04 June 2015
By Maynard Paton
Today I’m owning up to the second of two new investments I’ve made during the last few months.
I say ‘owning up’ because this second share has so far been a complete disaster. Indeed, what I thought could have been a ‘perfect stock’ has instead rewarded me with a 37% paper loss :-(
The company in question is World Careers Network (WOR), an obscure AIM-quoted business that develops and sells recruitment software for major employers.
I purchased the shares during February and March 2015 at an average price of 320p including all costs. The bid price now is 200p and the holding currently represents about 3% of my portfolio.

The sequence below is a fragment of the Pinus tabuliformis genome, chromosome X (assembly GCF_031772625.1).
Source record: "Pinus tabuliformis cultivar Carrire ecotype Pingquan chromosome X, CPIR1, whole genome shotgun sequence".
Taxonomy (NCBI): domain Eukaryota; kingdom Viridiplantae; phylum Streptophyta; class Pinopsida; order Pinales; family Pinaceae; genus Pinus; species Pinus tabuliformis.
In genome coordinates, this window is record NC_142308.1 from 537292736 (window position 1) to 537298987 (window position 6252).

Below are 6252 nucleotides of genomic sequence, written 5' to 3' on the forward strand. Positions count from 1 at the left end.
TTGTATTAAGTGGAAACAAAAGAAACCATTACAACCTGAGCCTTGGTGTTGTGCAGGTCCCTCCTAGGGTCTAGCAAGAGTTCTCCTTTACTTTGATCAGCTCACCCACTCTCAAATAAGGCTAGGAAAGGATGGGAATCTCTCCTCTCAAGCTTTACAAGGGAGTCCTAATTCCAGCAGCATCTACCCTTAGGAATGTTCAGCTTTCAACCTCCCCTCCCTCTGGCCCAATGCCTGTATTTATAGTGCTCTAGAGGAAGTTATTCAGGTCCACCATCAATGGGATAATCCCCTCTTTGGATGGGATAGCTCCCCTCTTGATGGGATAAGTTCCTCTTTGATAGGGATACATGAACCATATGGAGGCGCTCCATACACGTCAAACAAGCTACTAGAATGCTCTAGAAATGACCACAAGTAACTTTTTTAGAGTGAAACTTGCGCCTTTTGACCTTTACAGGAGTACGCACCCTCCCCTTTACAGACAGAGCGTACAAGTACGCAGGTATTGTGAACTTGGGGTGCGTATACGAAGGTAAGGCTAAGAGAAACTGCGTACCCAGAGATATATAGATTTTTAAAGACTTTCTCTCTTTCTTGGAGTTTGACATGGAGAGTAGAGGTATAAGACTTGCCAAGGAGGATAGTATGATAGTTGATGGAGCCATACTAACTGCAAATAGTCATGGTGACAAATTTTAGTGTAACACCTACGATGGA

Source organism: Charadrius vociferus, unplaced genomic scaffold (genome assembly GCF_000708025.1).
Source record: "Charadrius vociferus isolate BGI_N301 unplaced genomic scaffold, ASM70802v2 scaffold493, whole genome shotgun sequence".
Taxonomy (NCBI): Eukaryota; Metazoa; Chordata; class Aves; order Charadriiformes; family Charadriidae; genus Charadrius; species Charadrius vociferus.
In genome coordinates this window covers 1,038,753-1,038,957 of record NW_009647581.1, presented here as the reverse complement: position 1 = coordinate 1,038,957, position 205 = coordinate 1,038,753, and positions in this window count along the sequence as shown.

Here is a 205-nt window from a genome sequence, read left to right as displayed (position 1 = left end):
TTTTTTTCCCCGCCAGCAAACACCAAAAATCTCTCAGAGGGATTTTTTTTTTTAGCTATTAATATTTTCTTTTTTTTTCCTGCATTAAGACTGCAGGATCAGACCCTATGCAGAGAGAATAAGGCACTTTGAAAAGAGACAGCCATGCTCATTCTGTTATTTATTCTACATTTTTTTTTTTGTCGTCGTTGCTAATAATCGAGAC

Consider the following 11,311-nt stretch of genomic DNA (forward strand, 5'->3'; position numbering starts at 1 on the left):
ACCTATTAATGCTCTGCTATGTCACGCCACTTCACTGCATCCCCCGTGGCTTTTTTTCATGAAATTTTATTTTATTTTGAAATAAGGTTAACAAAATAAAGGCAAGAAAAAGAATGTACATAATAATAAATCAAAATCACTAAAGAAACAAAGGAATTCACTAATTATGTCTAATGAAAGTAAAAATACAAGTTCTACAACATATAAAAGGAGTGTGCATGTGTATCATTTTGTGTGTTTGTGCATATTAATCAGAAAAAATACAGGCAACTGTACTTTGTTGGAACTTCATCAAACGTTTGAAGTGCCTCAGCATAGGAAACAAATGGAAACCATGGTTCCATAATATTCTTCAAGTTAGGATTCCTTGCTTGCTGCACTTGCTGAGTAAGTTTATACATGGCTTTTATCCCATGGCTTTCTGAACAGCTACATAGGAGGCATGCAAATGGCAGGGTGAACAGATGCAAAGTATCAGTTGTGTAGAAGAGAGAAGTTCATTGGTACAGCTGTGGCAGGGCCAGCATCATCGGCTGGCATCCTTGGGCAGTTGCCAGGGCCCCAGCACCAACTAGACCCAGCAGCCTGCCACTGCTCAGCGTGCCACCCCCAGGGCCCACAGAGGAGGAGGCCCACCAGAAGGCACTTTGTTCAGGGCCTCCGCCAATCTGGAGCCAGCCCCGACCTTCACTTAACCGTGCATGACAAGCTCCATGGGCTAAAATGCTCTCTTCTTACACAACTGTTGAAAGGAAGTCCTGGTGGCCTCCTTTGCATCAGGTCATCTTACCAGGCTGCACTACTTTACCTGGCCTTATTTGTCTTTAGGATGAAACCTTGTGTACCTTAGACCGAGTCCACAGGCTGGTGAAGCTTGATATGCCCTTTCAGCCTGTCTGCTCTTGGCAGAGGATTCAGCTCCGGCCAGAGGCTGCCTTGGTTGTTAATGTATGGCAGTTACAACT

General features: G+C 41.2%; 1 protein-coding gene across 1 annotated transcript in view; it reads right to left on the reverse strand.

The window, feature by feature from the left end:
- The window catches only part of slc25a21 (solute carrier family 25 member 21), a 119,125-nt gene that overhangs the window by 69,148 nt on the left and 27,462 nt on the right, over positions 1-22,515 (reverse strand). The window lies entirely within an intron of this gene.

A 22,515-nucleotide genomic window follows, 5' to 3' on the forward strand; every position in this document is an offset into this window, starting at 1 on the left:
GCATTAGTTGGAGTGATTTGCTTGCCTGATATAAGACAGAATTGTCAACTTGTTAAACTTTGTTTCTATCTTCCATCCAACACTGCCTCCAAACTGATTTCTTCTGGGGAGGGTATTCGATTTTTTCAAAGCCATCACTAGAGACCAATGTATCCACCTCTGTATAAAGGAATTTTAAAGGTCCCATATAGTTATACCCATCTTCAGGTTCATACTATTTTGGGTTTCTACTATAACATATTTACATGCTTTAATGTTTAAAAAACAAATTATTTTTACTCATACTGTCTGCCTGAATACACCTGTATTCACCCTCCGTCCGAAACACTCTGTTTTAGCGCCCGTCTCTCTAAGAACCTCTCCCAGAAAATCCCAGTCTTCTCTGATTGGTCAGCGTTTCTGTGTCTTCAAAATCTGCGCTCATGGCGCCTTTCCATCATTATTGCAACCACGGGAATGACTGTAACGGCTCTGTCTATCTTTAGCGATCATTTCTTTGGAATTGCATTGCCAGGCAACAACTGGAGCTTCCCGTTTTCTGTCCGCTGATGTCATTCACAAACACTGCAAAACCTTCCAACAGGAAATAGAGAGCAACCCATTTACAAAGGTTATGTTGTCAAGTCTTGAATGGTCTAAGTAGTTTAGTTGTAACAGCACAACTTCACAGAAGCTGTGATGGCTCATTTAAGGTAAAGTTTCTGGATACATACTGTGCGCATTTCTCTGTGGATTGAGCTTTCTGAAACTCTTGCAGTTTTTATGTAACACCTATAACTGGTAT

When I bought, I was convinced this £24m firm offered all the hallmarks of a successful investment. Alongside claims of supplying “world-class technology”, other attractions included a blue-chip client list, generous margins, a cash-flush balance sheet, respectable sales growth and a long-time founder/entrepreneur at the helm. Furthermore, a possible P/E of just 7 suggested the shares were a bargain.
However, events have since not gone my way as I will explain in a moment. And I dare say some investors would have never touched WOR in the first place due to its humungous bid-offer spread and dominant 80%-plus family ownership.
Read moreWorld Careers Network: How I’ve Become Stuck With A 37% Loss